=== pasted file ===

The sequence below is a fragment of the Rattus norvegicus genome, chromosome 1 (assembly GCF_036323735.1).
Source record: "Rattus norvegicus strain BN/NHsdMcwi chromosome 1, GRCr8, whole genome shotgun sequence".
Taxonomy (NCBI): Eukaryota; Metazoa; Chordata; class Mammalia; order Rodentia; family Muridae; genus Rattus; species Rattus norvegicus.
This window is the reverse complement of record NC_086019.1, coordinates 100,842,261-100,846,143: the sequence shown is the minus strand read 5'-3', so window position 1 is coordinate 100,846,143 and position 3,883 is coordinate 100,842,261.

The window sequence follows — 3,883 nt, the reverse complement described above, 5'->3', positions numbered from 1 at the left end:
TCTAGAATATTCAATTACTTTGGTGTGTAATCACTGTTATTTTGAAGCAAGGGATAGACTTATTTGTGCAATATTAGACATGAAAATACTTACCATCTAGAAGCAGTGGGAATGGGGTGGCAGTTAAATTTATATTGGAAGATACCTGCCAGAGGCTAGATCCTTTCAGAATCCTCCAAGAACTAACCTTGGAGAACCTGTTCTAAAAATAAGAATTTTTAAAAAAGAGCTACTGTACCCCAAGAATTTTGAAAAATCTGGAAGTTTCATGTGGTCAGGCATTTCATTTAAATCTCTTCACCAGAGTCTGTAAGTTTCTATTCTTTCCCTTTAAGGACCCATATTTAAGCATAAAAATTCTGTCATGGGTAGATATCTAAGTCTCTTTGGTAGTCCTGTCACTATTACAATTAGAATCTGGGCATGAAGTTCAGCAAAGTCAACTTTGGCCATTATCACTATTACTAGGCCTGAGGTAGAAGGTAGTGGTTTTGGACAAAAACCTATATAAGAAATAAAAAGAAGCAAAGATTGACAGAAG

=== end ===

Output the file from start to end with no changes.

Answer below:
The sequence below is a fragment of the Rattus norvegicus genome, chromosome 1 (assembly GCF_036323735.1).
Source record: "Rattus norvegicus strain BN/NHsdMcwi chromosome 1, GRCr8, whole genome shotgun sequence".
Taxonomy (NCBI): Eukaryota; Metazoa; Chordata; class Mammalia; order Rodentia; family Muridae; genus Rattus; species Rattus norvegicus.
This window is the reverse complement of record NC_086019.1, coordinates 100,842,261-100,846,143: the sequence shown is the minus strand read 5'-3', so window position 1 is coordinate 100,846,143 and position 3,883 is coordinate 100,842,261.

The window sequence follows — 3,883 nt, the reverse complement described above, 5'->3', positions numbered from 1 at the left end:
TCTAGAATATTCAATTACTTTGGTGTGTAATCACTGTTATTTTGAAGCAAGGGATAGACTTATTTGTGCAATATTAGACATGAAAATACTTACCATCTAGAAGCAGTGGGAATGGGGTGGCAGTTAAATTTATATTGGAAGATACCTGCCAGAGGCTAGATCCTTTCAGAATCCTCCAAGAACTAACCTTGGAGAACCTGTTCTAAAAATAAGAATTTTTAAAAAAGAGCTACTGTACCCCAAGAATTTTGAAAAATCTGGAAGTTTCATGTGGTCAGGCATTTCATTTAAATCTCTTCACCAGAGTCTGTAAGTTTCTATTCTTTCCCTTTAAGGACCCATATTTAAGCATAAAAATTCTGTCATGGGTAGATATCTAAGTCTCTTTGGTAGTCCTGTCACTATTACAATTAGAATCTGGGCATGAAGTTCAGCAAAGTCAACTTTGGCCATTATCACTATTACTAGGCCTGAGGTAGAAGGTAGTGGTTTTGGACAAAAACCTATATAAGAAATAAAAAGAAGCAAAGATTGACAGAAG